Poll: Extended Car Warranty – Worth it ?

I have a used car, and the manufacturers warranty is expiring shortly. Trying to figure out if it’s worth buying the extended warranty. Seems to come out around $1000 for each 15K miles for the top of line warranty which has a low deductible, no coverage limits, and is transferrable (good for resale).

With PCs/electronics/etc, I think the data shows that extended warranties are not usually worth it. But with cars, seems like I’m geting conflicting feedback, and the beta/risk is higher — fixing something can be $1000s.

Hence the need for a poll — what do you guys think ?

7 thoughts on “Poll: Extended Car Warranty – Worth it ?

  1. I usually skip extended warranties in favor of just getting a new car when the current one finally dies. With that said, there are two big questions you can ask yourself:

    1. Will you feel a great emotional loss when the current car dies? If so, get the extended warranty. If not, move on to question 2.

    2. Can you financially afford a new car (or newer used car) within the next year? If so, save up for that instead of paying for the extended warranty.

    • Good questions …

      1) no emotional attachment 😉

      2) the math is a bit fuzzy. Car is used and financed — so if it died, I still owe a bunch on the loan – so would likely need to fix it, and then sell it, or keep it.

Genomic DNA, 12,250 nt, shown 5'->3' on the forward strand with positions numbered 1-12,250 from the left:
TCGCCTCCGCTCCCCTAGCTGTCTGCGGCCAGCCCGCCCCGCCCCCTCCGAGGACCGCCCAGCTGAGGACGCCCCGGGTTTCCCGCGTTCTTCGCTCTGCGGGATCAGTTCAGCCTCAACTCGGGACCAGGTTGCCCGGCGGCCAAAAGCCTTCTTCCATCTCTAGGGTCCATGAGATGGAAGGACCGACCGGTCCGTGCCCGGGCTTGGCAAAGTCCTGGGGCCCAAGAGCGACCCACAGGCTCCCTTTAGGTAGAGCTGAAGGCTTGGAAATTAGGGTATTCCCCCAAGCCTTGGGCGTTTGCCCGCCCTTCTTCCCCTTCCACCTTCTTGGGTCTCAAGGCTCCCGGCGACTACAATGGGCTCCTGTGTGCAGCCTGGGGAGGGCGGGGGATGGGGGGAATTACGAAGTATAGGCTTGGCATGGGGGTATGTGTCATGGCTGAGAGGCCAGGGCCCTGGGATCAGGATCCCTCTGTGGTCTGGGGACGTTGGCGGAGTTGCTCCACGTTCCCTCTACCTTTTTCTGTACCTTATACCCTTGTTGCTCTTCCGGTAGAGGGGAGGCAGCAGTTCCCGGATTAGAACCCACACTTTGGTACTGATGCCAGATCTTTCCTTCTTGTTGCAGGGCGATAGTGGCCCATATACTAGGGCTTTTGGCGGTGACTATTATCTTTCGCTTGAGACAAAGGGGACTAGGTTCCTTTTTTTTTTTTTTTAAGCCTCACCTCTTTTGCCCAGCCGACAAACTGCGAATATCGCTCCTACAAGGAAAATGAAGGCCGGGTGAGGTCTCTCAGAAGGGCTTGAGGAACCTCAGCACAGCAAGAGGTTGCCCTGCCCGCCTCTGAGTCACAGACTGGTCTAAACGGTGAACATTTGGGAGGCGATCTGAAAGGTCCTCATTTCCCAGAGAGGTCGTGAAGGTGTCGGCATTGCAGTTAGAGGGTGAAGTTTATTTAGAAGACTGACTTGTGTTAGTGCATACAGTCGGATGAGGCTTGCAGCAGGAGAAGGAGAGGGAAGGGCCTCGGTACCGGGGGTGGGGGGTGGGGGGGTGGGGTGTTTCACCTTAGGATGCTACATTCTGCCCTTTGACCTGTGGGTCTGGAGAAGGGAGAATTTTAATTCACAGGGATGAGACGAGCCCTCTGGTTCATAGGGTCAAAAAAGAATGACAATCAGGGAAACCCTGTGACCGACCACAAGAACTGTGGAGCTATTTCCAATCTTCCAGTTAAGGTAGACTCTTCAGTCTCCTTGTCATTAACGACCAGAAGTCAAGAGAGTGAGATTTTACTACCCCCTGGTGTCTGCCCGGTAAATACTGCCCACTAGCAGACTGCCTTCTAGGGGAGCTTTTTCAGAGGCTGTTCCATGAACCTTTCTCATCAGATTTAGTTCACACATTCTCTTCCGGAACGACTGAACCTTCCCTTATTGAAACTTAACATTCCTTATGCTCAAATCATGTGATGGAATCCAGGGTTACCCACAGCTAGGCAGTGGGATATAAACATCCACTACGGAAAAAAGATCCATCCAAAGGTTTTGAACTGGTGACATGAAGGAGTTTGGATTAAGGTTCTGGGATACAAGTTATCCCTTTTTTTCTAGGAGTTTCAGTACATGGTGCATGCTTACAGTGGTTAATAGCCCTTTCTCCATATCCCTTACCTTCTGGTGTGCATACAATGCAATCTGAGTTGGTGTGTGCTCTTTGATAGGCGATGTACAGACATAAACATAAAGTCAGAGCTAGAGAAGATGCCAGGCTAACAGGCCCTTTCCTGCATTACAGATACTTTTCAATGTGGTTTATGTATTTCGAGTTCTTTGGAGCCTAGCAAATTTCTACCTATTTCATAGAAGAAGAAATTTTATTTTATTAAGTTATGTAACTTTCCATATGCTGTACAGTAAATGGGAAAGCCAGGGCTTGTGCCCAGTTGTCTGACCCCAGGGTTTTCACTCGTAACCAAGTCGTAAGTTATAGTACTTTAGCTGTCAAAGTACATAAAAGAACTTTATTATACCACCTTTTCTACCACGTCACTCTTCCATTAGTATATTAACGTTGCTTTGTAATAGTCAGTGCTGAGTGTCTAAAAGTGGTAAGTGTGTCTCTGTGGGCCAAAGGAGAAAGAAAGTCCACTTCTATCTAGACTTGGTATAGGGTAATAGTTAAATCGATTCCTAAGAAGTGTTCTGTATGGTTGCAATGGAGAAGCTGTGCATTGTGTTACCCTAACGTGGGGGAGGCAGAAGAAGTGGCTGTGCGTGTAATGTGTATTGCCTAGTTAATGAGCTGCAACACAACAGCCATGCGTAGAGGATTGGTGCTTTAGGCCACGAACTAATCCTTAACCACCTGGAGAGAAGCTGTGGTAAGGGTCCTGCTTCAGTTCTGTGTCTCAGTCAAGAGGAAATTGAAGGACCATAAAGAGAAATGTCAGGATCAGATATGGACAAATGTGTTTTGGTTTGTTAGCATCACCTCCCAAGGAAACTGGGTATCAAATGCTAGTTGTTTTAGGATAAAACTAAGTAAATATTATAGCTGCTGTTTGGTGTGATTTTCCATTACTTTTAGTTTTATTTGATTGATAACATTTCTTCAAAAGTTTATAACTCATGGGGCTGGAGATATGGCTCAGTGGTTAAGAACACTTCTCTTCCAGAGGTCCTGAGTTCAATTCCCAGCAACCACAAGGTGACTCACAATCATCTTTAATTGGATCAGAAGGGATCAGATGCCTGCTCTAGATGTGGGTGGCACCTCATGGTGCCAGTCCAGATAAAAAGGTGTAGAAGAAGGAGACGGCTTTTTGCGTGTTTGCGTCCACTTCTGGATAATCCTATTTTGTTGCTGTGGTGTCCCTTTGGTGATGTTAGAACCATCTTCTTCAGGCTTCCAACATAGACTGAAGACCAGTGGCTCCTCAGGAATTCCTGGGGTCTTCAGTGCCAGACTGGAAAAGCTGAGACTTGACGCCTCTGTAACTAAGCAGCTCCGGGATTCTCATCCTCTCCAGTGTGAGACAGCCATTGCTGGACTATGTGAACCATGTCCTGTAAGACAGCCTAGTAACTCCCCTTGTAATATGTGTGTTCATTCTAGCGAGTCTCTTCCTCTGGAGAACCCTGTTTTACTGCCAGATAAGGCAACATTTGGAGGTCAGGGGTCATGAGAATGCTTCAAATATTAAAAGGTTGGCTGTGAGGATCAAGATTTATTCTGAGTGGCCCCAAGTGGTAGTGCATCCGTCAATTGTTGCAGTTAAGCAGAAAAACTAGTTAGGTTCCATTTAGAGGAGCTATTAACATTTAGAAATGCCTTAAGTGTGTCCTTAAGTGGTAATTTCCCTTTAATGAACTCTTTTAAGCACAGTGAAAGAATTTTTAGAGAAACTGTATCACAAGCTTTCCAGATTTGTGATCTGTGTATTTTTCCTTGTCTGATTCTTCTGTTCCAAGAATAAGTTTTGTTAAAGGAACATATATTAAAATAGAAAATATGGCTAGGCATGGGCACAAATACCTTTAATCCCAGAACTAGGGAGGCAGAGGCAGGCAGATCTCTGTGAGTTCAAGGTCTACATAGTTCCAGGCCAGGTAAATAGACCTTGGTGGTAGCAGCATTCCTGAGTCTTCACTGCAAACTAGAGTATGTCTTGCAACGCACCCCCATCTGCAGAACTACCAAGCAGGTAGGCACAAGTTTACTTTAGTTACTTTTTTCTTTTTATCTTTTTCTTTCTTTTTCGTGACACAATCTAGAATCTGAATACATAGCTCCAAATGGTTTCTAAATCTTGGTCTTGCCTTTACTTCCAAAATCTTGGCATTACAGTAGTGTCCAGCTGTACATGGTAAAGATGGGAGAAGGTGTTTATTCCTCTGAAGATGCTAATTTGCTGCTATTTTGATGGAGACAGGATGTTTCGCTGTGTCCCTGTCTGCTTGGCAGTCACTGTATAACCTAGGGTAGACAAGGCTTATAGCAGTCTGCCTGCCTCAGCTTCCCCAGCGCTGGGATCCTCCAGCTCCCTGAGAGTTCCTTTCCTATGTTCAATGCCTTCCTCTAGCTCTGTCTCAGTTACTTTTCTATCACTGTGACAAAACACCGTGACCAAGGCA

• Oh, that’s interesting. I’ve never had financing outrun a warranty before. The dealers around here usually offer warranties with their used cars that either meet or exceed 5 years, which is what I shoot for when financing a car.

        I guess it would come down to the math then. How much you would have to pay to pay-off the car vs. how much would you have to pay to extend the warranty.

  2. rodboev says:

    Statistically all warranties are the same. Cars aren’t any different but one distinction to make is between “the” extended warranty (a dealership’s?) and just any. When I shopped around and compared warranties, I realized the dealer was charging more than double for the same coverage I could get elsewhere.

    Another distinction is that, from my experience, it did not appear that the warranties were custom tailed to the model vehicle, so the actuary calculations don’t take into account variations in the likelihood of failure of specific parts between models. After doing some research to compile anecdotal evidence of part failures for my car on an enthusiast forum and getting wholesale quotes for those parts I decided the warranty was not a good investment.

    Your car could be different, but if not, but you’ll most likely end up subsidizing someone else’s cost for a big-ticket repair like a transmission replacement. Unless the car you own is known to fail in that way I can’t see a way to justify the cost.

    • good stuff. which forums did you look into ? I was looking around TrueDelta for data — but didn’t see much. As you said, an actuary per model would make the most sense — I’m surprised that data isn’t out there somewhere.

      • rodboev says: